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Mendez v. Wright, Findlay and Zak LLP

United States District Court, D. Nevada

January 4, 2017

IRMA MENDEZ, Plaintiff,
WRIGHT, FINDLAY AND ZAK LLP et al., Defendants.


          ROBERT C. JONES United States District Judge.

         This case arises out of a homeowners association foreclosure sale. Now pending before the Court are a Motion to Dismiss (ECF No. 36), Motion for Clarification of Order (ECF No. 39), Motion to Set Aside Entry of Default (ECF No. 43), and Motion to Stay Proceedings (ECF No. 44). For the reasons given herein, the Court grants the Motion to Set Aside Entry of Default, Motion to Dismiss, and Motion for Clarification, and denies the Motion to Stay.


         In 2005, Irma Mendez (“Plaintiff”) purchased real property at 3416 Casa Alto Ave., North Las Vegas, Nevada, 89031 (the “Property”) for $315, 000, giving the lender a promissory note for $252, 792 and a deed of trust against the Property securing the note. When Mendez became delinquent on her monthly assessment fees, Alessi & Koenig (“Alessi”) conducted a trustee's sale to Absolute Business Solutions, Inc. (“ABS”), on behalf of Fiesta Del Norte Homeowners Association (the “HOA”).

         The HOA sale has given rise to three lawsuits now pending before this Court: Mendez v. Fiesta Del Norte Homeowners Ass'n, 2:15-cv-00314 (filed Feb. 23, 2015) (“the ‘314 Case”); Absolute Bus. Sols., Inc. v. Mortg. Elec. Registration Sys., Inc., 2:15-cv-01325 (filed July 13, 2015) (“the ‘1325 Case”); and the instant case, Mendez v. Wright, Findlay and Zak LLP, 2:15-cv-01077 (filed May 13, 2016) (“the ‘1077 Case”). The procedural background of these cases was detailed in the Court's August 3, 2016 Order deciding several motions in this case, (ECF No. 29), and need not be repeated here. In the August 3, 2016 Order, the Court dismissed Plaintiff's claims of fraud, violation of the Dodd-Frank Act, and violation of the Fair Debt Collection Practices Act, with leave to amend as to the fraud claim only. (ECF No. 29 at 11-12.) On September 1, 2016, the Court issued another order, stating that the August 3, 2016 Order “granted Plaintiff Irma Mendez leave to amend in part Motions to Dismiss (ECF #11 and 18 in case No. 2:16-cv-1077), ” and ordering that Plaintiff's amended motions to dismiss be filed no later than September 19, 2016. (ECF No. 31 at 1.)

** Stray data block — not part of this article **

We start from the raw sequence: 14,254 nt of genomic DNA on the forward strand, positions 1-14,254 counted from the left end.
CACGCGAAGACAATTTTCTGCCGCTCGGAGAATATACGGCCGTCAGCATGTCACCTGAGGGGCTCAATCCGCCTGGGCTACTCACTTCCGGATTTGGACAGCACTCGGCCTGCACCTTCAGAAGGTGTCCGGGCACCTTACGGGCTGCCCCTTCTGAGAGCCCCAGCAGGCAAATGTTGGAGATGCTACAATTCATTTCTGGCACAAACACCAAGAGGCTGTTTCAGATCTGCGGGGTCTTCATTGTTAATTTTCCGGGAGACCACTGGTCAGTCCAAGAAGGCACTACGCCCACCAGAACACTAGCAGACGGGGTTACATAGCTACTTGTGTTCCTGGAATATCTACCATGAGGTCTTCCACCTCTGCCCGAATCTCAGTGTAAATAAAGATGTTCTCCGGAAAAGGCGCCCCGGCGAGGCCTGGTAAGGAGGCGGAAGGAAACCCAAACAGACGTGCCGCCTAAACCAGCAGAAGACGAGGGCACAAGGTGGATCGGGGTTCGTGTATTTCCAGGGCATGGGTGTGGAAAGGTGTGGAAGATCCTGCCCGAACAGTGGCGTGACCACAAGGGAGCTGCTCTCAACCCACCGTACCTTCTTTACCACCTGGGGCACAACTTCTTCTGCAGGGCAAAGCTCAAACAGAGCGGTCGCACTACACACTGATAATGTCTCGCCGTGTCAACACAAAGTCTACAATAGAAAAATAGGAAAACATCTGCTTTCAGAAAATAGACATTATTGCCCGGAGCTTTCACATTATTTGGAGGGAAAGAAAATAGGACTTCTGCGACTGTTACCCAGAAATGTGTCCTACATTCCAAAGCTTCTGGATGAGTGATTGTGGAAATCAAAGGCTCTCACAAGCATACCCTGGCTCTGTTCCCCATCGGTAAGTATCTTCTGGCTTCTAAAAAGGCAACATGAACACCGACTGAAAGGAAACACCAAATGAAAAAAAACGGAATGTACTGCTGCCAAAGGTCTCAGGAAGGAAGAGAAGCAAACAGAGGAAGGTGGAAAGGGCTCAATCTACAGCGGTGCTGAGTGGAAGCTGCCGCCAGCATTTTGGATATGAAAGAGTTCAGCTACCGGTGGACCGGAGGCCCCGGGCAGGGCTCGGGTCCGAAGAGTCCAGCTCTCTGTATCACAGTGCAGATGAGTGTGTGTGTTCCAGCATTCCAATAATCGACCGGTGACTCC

Subsequently, on September 9, 2016, the Clerk of the Court entered default against Defendant Bank of America, N.A. (“BOA”), due to its failure to timely file a responsive pleading or otherwise defend against Plaintiff's claims. (ECF No. 34.) Also on September 9, BOA filed a response to Plaintiff's request for entry of default, (ECF No. 35), as well as the instant Motion to Dismiss Plaintiff's claims of slander of title, negligence, and breach of implied contract, (ECF No. 36). BOA later filed the instant Motion to Set Aside Entry of Default, citing inadvertent error and excusable neglect as the reasons for its failure to answer the Complaint. (ECF No. 43.) Then, on September 22, 2016, Defendants Fannie Mae, Seterus, and Wright, Findlay and Zak (“WFZ”) filed the instant Motion to Stay Proceedings pending issuance of the Ninth Circuit's mandate in Bourne Valley Court Trust v. Wells Fargo Bank, NA, No. 15-15233, 2016 WL 4254983 (9th Cir. Aug. 12, 2016). Finally, on September 23, 2016, three days before Plaintiff's response to the Motion to Dismiss was due, Fannie Mae, Seterus, and WFZ joined BOA's Motion to Dismiss, additionally requesting that the Court dismiss the slander of title, negligence, and breach of implied contract claims as pled against them. (ECF No. 45.)